UK Scotland ruins Fife Coastal path

Ruins on the Fife Coastal Path

Moray Coast Trail

Distance: 44 miles/71km

Duration: Two to four days

Difficulty: Easy

With beaches, tidal flats, rocky outcrops and thickly wooded shores, this route between Forres and Cullen is a great snapshot of different Scottish coastal landscapes. It skirts the Moray Forth to the north of the Cairngorms, facing into the North Sea and offers a little-known adventure through the homeland of Macbeth. If you’re lucky you might catch sightings of soaring ospreys or playful bottlenose dolphins, and the path is never far from the facilities of coastal villages.

Bow Fiddle Rock Portknockie Buckie Scotland UK

Bow Fiddle Rock, near Cullen on the Moray Coast Trail

Ullapool, Scottish Highlands

Distance: Various day hikes

Duration: Various

Difficulty: Moderate to hard

Ullapool on the shore of Loch Broom is the best base for walks in the far northwestern Highlands. Dozens of routes can be tackled from here, from a short trek to Rhue Lighthouse with views of the Summer Isles to bigger walks along the coast from the tiny village of Badrallach on Little Loch Broom to the alternative coastal commune at Scoraig. Beware that west coast walkers can encounter challenging swarms of midges in summer.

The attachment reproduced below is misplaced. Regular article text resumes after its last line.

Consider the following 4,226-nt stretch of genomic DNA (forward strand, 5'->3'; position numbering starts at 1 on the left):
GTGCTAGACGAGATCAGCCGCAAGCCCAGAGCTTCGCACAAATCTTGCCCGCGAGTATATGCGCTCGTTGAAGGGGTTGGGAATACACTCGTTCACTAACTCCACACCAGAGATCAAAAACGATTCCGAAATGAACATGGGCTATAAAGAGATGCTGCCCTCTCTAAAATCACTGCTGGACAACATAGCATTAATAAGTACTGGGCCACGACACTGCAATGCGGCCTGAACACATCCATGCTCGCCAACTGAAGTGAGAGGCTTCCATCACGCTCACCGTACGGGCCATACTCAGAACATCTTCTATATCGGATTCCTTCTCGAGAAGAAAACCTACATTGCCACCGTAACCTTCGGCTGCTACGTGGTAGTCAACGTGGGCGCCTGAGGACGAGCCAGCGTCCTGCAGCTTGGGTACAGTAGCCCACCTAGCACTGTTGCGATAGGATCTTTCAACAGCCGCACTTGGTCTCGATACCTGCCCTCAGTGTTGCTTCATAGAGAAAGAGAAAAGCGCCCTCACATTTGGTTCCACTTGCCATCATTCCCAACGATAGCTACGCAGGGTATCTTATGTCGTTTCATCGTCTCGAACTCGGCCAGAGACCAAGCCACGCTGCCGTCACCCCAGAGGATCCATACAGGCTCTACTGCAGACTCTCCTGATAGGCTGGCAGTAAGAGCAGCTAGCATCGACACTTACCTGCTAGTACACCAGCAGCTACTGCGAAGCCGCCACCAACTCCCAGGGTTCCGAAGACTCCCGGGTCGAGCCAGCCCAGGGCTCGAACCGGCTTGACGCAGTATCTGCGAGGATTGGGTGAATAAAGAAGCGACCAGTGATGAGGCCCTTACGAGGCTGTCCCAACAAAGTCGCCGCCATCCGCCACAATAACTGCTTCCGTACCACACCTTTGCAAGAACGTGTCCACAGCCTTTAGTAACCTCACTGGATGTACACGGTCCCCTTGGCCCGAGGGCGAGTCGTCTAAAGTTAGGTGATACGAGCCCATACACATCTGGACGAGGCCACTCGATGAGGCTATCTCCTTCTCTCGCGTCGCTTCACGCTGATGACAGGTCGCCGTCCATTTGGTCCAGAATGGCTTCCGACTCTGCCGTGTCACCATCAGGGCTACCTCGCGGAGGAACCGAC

Causeway Coast Way

Distance: 33 miles/52km

Duration: Two to three days

Difficulty: Easy

This well-maintained route along Northern Ireland’s popular Antrim Coast links the seaside resorts of Portstewart and Ballycastle. In just 33 miles the path passes through an Area of Outstanding Natural Beauty, World Heritage Site and several Areas of Special Scientific Interest. For walkers that translates to views of sandy bays, dramatic cliffs and wave-battered rock formations with memorable landmarks including the Giants Causeway, Carrick-a-Rede Rope Bridge and Dunluce Castle.

Basalt columns of Giants Causeway in northern Ireland UK

The famous Giant's Causeway on Northern Ireland's Causeway Coast Way

The Best Coastal Walks In The UK

Simon Heptinstall

Former Top Gear writer Simon Heptinstall has slowed down a bit recently and now much prefers walking. His hikes have taken him as far as Svalbard, the Falklands and Budleigh Salterton. Find his travel writing everywhere from the Wall Street Journal to the Daily Mail.